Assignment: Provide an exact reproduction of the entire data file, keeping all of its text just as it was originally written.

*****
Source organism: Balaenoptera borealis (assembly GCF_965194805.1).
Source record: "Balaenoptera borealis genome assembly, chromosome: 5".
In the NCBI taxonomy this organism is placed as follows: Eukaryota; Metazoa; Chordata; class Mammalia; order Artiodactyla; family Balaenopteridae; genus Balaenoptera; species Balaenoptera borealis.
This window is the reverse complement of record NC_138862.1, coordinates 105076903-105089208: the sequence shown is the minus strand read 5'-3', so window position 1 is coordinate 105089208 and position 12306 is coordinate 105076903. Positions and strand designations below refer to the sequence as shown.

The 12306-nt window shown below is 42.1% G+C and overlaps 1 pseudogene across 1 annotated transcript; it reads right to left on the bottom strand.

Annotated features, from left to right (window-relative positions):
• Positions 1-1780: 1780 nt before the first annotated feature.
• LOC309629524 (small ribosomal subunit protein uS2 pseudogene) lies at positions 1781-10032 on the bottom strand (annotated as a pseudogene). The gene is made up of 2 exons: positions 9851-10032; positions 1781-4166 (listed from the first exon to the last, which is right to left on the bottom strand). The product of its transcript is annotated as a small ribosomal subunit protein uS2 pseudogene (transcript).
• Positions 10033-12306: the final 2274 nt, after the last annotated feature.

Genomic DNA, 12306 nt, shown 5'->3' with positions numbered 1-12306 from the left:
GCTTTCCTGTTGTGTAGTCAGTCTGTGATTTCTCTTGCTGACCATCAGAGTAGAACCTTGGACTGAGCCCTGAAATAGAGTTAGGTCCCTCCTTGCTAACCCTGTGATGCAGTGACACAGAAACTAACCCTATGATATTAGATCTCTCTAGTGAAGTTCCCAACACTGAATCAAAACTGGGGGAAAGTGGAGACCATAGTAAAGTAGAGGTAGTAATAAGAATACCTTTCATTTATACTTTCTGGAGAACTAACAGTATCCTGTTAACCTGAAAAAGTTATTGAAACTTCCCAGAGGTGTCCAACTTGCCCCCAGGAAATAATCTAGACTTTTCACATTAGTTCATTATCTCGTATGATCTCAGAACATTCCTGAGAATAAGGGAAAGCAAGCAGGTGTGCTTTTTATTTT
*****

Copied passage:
Source organism: Balaenoptera borealis (assembly GCF_965194805.1).
Source record: "Balaenoptera borealis genome assembly, chromosome: 5".
In the NCBI taxonomy this organism is placed as follows: Eukaryota; Metazoa; Chordata; class Mammalia; order Artiodactyla; family Balaenopteridae; genus Balaenoptera; species Balaenoptera borealis.
This window is the reverse complement of record NC_138862.1, coordinates 105076903-105089208: the sequence shown is the minus strand read 5'-3', so window position 1 is coordinate 105089208 and position 12306 is coordinate 105076903. Positions and strand designations below refer to the sequence as shown.

The 12306-nt window shown below is 42.1% G+C and overlaps 1 pseudogene across 1 annotated transcript; it reads right to left on the bottom strand.

Annotated features, from left to right (window-relative positions):
• Positions 1-1780: 1780 nt before the first annotated feature.
• LOC309629524 (small ribosomal subunit protein uS2 pseudogene) lies at positions 1781-10032 on the bottom strand (annotated as a pseudogene). The gene is made up of 2 exons: positions 9851-10032; positions 1781-4166 (listed from the first exon to the last, which is right to left on the bottom strand). The product of its transcript is annotated as a small ribosomal subunit protein uS2 pseudogene (transcript).
• Positions 10033-12306: the final 2274 nt, after the last annotated feature.

Genomic DNA, 12306 nt, shown 5'->3' with positions numbered 1-12306 from the left:
GCTTTCCTGTTGTGTAGTCAGTCTGTGATTTCTCTTGCTGACCATCAGAGTAGAACCTTGGACTGAGCCCTGAAATAGAGTTAGGTCCCTCCTTGCTAACCCTGTGATGCAGTGACACAGAAACTAACCCTATGATATTAGATCTCTCTAGTGAAGTTCCCAACACTGAATCAAAACTGGGGGAAAGTGGAGACCATAGTAAAGTAGAGGTAGTAATAAGAATACCTTTCATTTATACTTTCTGGAGAACTAACAGTATCCTGTTAACCTGAAAAAGTTATTGAAACTTCCCAGAGGTGTCCAACTTGCCCCCAGGAAATAATCTAGACTTTTCACATTAGTTCATTATCTCGTATGATCTCAGAACATTCCTGAGAATAAGGGAAAGCAAGCAGGTGTGCTTTTTATTTT